Yesterday was unexpectedly emotional and I am typing this through eyes made puffy from plentiful tears and with a heart that is broken but bursting with love.

My almost-7-year-old daughter had her belt test for her mixed martial arts class. Both of my kids have been studying MMA for almost two years, and their coach is the best extracurricular instructor they have had in any activity they’ve tried. Yesterday my daughter earned her orange belt, and she is the top-ranked student in her level. She was also one of only two girls that tested yesterday. She has thrived under the coaching – and, more, the mentorship – of her teacher.

After the belt ceremony, the director of the MMA school gifted the coach with a beautiful samurai sword. And then he dropped the proverbial hammer: the sword was a goodbye gift, as the coach is leaving the school at the end of this year.

A boy sitting near me burst into tears. My eyes welled up as my heart sank into the padded floor of the studio. I looked at my daughter, whose face registered confusion, then shock, then devastation. She looked at me and we both let the tears fall.

That’s when my daughter’s heart broke for the first time.

And mine broke for her, and for my son too. The departure of their beloved coach is a profound loss for our family, and we will be feeling it for a long, long time.

We will be feeling it. Feeling it – not numbing it, not quashing it, not burying it, not running from it.

Feeling it. That is what we did yesterday afternoon. After more tears and hugs and pictures with their coach (pictures that make well up every time I look at them, because my sweet kids and their wonderful coach are trying so hard to smile but they are all crying) we promptly went out for ice cream. It helped a little, as ice cream does.

At bedtime, my daughter asked me to lay down with her for a few minutes so we could snuggle and talk some more. And I hope I never forget what she said through her last tears of the day:

“I feel like my heart is getting bigger. Every time someone leaves my heart it cracks and grows bigger. And someone else will come in and fill it back up.”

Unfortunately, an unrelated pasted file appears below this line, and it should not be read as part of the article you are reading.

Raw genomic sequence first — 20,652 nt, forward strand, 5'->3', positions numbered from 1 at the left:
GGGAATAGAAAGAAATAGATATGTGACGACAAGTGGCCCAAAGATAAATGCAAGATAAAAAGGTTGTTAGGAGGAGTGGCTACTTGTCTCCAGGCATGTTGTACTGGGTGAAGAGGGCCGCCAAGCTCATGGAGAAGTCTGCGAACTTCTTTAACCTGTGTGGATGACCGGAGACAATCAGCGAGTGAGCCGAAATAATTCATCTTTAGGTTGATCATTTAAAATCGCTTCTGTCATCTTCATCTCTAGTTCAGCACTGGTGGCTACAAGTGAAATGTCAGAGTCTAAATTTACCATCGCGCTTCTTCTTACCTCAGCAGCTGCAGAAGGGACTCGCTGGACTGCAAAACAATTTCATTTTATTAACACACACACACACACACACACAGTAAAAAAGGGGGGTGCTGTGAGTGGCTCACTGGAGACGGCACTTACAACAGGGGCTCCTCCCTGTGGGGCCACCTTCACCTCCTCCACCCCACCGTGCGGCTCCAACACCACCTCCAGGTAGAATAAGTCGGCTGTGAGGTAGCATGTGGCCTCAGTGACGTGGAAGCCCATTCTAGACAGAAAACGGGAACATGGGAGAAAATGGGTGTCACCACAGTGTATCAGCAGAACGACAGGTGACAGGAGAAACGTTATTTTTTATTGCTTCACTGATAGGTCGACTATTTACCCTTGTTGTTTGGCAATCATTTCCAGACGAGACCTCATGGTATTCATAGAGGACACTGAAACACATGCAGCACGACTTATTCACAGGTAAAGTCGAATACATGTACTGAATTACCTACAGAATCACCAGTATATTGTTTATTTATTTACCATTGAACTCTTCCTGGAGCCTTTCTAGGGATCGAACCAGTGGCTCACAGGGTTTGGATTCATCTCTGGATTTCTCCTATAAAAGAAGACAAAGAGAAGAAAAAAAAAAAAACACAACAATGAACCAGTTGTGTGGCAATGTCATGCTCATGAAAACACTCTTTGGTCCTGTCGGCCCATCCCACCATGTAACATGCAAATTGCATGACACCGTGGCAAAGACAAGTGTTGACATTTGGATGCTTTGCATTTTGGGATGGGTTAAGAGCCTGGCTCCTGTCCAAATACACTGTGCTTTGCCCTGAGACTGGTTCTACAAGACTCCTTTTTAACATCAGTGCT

When a heart breaks, it grows.

This is what happens when we allow ourselves to feel pure, true, profound sadness: growth. Space for more love to fill the void left in the wake of a broken heart.

I have spent so much of my life trying to numb sadness. Enough of that. I’m going to take a cue from my daughter and let new love in instead.

Life Lessons from My Kids, Part 1: Self-Care

These are good days. There is pain, there is fatigue, there is a crazy holiday season happening around us. But my son and I have battened down the hatches and we are weathering his post-tonsillectomy recovery together.

For the last four days we have been in our mellow little home bubble. Lots of TV, Legos, and ice cream for him. Lots of cooking, Peloton, and to do list-ticking for me. I wasn’t sure what to expect of this time. But I think it happened now because we both needed a break. My son was worn down from years of restless sleep due to ginormous tonsils. He needed to have them removed. I was worn down from months of busy routine regularly interrupted by hectic breaks from routine. I needed to wipe the calendar clean.

We both needed this time. And we will both emerge from it as improved versions of ourselves.

As heart-wrenching as it has been to see my son in pain, I have been amazed and inspired by his quiet bravery, strength and persistence. He’s just getting through it. He’s letting himself rest. He’s taking his medicine. He’s eating when he’s hungry, and hydrating as much as he can.

Seems simple enough. But somewhere along the path of growing up, these self-care ideals get lost. Maybe not for everyone, but they did for me. Rest when you’re worn-down. Take medicine if you’re in too much physical pain. Eat when you’re hungry and stop eating when you’re no longer hungry. Hydrate. And then hydrate some more. That’s it. Do these things, and you give your body a chance to heal and operate at its best.

But life happens. Subconscious wires are re-routed to form connections between food and comfort, between drugs (including alcohol) and emotional pain. These and other detours become our new regular routes. Simple self-care is unlearned as our original neural pathways fray, and then crumble, without regular maintenance and use.

So this week I am taking a lesson from my son and focusing on basic self-care. I have eaten well and exercised every day since Sunday. I have kept up with my hydration. And I have felt zero temptation to drink alcohol. A year ago, the mere thought of a house-bound week with my son would have been enough to send me to my wine fridge. Now, the wine witch is not even a whisper in my ear. I have taken great care of myself this week so that I can take great care of my son. I am proud of both of us.

I have never admired my son more than I have this week. He is just such a good, sweet guy. And I feel more motivated than ever to be the best mom I can be. Because that is what he and my daughter deserve. They deserve me at my best. And so do I.